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Stars II



The above image, taken from Hitchcock’s Rear Window, displays a simple semiotic—a semiotic irony. Jimmy Stewart watches his neighbour through his telephoto lens, yet as he spies he fears he is spied upon—and we know this from the way his eyes have shifted to our right. What’s that over there? Somebody watching me? Who’s watching me? A simple non-verbal cue, the language of eyes—eyes far right or left means suspicion you are watched.


As previously stated in Stars I, there is a semiotic not only in consciously created human imagery and our bodies but in nature as well; and it is the ability to read this semiotic that reveals the gods—angels and demons, in Christian parlance—in action around us. The birds are taken to be angelic—hence the significance attached to the language of the birds in religious thought. Bathe in the dragon’s blood and you will be granted an ability to speak the language of the birds.


I came home one day and my aunt said that she had seen a young bird—a blackbird—killed by four other birds, stamped to death. That night, I turned to my regular story in Brothers Grimm and found the tale was about a father bird and his four sons—each son was killed or maimed when he went out into the world. Only one son survived, the son who nests in a church and so is under protection—as the story specifically said—from other birds that want to harm him. The message was clear: put your faith in God and you will be protected.


It is in this way that the gods communicate with us, through analogy and rhythm—often visual rhythms, and through number too; for there is also a lost art around number in its qualitative aspect. For the most part, people cannot see these messages today, or regard them as artistic—nothing to act upon. To be able to read these signs is to be able to read the Book of Life, and this was an art known to the priests in Egypt—the men who were the first philosophers, the true philosophy being poetical-musical contemplation that reconnects a man with his natal star.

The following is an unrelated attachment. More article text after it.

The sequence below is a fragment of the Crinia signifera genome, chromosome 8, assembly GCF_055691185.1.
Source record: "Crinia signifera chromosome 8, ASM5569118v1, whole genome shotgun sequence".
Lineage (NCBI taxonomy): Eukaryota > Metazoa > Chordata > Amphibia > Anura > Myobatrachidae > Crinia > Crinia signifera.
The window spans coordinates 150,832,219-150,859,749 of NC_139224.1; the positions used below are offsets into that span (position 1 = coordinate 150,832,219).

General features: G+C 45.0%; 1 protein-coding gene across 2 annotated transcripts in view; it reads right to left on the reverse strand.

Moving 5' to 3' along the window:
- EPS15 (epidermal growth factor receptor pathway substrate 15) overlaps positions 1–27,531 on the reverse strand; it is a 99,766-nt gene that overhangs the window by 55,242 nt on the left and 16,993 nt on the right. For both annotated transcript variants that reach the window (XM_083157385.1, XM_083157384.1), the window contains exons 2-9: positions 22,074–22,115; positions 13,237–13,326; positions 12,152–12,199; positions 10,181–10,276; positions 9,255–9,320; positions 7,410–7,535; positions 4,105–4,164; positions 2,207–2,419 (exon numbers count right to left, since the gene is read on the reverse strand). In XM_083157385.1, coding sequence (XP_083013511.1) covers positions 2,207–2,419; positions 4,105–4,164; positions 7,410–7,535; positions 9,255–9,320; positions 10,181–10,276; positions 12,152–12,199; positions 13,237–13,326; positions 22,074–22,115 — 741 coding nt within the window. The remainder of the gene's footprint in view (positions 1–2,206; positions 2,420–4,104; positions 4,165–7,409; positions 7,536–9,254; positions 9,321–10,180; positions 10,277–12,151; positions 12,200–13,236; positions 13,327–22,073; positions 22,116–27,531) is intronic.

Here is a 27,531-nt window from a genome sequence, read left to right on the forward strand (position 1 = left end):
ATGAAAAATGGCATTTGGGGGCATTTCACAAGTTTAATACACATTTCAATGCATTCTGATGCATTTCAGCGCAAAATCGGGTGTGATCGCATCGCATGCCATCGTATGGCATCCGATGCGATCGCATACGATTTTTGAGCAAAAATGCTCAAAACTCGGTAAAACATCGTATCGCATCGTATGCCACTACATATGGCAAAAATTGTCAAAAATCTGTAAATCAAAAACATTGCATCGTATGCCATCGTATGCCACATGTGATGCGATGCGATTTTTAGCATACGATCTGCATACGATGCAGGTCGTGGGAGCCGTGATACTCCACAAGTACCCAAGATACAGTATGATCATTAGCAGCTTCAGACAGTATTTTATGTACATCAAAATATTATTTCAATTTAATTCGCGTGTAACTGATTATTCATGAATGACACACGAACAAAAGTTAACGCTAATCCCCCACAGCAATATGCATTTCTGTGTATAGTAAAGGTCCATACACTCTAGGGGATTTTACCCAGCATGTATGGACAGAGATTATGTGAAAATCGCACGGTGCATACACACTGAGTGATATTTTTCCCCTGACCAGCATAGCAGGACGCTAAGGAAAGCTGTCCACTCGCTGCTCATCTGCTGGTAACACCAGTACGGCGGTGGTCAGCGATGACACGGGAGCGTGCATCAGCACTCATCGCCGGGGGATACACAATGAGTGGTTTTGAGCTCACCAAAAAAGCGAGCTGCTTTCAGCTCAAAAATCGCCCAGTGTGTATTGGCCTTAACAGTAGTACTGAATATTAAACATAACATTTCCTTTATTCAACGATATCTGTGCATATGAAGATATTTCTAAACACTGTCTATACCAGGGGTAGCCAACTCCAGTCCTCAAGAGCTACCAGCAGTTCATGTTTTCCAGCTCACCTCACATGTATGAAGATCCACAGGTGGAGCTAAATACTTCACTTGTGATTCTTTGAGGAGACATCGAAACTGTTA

The logos is in fact a literal word; or, rather, a word in outline—a word only detectable by the shimmer of air vibrations around it, yet without inked-in letters. Indeed, the Golden Age was an age when people lived by the technology of sound; and the most sacred sounds were always disguised—hence why analogy, puns, and metaphors play an important role in this system; and hence why schizos, with their strange sing-song chatter and unusual analogies, often activate the lost Hermetic powers—albeit in an incomplete way.


Nietzsche understands the general situation in this statement, just as he understands that for the poet objects are infused with gods:


“What is originality? It is seeing something that still has no name, that cannot yet be named, even if it is right in front of everyone’s eyes. The way people usually are is that something becomes visible to them only once it is named—people with originality are mostly also the name-givers.”


You notice that Trump, in a crude though effective way, fits into this category—with his remarks about “Little Marco” and “Sleepy Joe Biden”; he “sees something that still has no name…even if it is in front of everyone’s eyes.” Hence Trump is not only a poet because he used Twitter in a Zen-like way, to produce little koans; he is also a poet due to his ability to see—and also his wordplay, a simple cryptography that grants him a little mastery over the Book of Life; for the Book is such that every name ultimately points to the divine, except that the divine, as with an invisible dragon whose scales shimmer everywhere, must be reached in an indirect manner—via the crypt, via cryptography and word play; word play is worldplay.


Thoth’s scribes call worlds into existence, they can read the Book of Life; and, though the gods are the same everywhere, they take different forms for different races and in different places—every nation has its own guardian angel. So a person like Joseph Smith, who dabbled in the occult before he founded Mormonism, did indeed speak to an angel who possessed various tablets; though not every angel can read all the tablets in the Book of Life. Hence various revelations, often incomplete and some malicious, appear over the generations; and so there are many religious disputes—we await a new Golden Age for the full rites to be restored.














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